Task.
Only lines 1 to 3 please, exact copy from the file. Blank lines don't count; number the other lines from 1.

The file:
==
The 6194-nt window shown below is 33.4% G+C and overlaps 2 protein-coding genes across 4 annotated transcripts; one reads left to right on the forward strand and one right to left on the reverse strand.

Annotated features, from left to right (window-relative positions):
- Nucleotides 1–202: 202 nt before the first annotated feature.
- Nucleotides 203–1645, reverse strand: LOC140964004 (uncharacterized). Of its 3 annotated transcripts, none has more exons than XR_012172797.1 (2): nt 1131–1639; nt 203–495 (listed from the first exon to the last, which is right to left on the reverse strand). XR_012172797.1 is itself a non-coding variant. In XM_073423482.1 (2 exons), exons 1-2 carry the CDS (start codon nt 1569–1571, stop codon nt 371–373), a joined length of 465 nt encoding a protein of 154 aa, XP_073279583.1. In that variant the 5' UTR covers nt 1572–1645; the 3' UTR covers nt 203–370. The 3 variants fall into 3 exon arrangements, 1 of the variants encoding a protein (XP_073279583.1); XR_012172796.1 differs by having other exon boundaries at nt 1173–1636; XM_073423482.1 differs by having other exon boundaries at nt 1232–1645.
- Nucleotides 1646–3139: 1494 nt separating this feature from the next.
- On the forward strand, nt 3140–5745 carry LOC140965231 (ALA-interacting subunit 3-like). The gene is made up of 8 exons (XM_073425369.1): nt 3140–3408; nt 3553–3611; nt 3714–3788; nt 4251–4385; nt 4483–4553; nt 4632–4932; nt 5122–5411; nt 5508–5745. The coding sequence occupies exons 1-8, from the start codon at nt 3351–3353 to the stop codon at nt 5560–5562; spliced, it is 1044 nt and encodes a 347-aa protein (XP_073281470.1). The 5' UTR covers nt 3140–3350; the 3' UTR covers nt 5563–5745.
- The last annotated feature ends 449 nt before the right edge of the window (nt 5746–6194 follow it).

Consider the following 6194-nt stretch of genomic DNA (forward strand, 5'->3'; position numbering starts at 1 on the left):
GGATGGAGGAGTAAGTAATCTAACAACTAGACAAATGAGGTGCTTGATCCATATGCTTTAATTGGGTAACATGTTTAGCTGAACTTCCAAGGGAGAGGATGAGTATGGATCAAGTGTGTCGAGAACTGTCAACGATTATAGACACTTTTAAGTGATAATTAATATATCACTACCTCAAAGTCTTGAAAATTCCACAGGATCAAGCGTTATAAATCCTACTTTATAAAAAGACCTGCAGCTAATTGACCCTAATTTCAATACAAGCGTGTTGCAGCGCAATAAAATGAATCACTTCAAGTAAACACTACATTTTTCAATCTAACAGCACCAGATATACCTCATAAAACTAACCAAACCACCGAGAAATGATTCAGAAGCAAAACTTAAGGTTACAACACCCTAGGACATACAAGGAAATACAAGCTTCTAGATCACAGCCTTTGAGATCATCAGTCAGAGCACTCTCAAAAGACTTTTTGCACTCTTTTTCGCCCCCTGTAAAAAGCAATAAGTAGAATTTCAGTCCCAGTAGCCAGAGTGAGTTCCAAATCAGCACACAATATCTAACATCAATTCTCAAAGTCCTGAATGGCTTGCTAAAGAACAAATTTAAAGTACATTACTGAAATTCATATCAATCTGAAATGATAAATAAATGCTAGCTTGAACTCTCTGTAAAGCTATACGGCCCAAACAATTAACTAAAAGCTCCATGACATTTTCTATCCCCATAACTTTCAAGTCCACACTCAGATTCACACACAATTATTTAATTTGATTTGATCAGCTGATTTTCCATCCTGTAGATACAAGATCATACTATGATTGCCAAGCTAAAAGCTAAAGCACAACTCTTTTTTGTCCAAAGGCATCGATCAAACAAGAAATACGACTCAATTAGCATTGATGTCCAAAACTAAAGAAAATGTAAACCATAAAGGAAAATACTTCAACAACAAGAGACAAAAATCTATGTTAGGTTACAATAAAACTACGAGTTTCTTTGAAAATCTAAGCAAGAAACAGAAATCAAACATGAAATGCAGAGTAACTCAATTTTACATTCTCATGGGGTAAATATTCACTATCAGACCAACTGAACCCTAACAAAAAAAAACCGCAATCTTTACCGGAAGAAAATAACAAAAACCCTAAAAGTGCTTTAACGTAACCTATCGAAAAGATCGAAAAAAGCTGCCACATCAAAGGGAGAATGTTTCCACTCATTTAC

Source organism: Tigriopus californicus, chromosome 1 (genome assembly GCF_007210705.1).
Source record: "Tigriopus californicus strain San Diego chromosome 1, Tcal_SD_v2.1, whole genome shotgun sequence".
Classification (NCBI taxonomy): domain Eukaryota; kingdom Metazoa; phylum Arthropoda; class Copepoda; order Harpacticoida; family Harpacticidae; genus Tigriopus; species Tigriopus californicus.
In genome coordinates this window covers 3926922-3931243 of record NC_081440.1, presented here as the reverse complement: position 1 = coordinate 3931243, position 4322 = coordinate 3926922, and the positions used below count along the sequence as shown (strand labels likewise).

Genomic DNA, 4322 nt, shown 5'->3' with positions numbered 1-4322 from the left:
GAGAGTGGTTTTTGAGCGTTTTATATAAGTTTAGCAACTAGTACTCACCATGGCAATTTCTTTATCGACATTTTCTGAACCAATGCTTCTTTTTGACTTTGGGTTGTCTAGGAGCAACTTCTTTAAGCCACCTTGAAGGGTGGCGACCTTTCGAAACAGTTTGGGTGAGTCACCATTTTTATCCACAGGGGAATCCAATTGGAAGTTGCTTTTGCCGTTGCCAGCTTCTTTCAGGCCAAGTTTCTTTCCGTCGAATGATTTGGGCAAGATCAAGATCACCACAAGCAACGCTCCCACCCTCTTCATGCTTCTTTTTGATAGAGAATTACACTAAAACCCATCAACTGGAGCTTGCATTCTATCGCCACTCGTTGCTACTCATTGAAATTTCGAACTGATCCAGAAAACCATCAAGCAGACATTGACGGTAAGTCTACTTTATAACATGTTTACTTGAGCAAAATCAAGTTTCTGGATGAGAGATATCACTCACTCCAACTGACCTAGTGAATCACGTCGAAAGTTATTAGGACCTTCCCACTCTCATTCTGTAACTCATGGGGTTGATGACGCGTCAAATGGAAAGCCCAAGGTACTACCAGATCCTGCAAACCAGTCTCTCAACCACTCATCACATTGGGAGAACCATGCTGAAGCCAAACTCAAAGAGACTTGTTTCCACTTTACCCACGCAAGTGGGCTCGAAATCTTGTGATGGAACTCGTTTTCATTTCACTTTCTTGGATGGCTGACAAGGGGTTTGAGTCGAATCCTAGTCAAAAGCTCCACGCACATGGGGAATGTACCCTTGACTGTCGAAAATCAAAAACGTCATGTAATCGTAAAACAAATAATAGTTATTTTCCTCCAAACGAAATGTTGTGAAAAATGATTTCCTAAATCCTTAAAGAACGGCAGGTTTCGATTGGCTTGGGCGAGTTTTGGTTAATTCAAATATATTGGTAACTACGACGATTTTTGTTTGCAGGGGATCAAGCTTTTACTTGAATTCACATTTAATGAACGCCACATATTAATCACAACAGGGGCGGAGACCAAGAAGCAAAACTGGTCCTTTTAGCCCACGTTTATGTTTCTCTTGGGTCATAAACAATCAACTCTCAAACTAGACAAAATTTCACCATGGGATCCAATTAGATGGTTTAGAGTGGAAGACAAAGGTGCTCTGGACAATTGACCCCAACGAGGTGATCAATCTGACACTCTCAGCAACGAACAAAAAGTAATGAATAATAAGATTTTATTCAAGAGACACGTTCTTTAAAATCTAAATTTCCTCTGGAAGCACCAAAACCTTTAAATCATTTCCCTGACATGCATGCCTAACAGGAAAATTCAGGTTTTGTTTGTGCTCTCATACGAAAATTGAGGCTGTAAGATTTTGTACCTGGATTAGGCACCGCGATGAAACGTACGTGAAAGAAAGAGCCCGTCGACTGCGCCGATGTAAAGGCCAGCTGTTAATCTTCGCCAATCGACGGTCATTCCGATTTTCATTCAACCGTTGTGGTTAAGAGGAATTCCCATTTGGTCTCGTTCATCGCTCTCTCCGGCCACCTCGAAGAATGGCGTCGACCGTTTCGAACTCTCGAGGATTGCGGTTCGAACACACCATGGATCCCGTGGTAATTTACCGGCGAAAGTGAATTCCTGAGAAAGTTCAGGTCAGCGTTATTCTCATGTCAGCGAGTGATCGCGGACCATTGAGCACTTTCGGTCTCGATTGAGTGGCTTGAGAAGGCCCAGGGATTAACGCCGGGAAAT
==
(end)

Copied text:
The 6194-nt window shown below is 33.4% G+C and overlaps 2 protein-coding genes across 4 annotated transcripts; one reads left to right on the forward strand and one right to left on the reverse strand.

Annotated features, from left to right (window-relative positions):
- Nucleotides 1–202: 202 nt before the first annotated feature.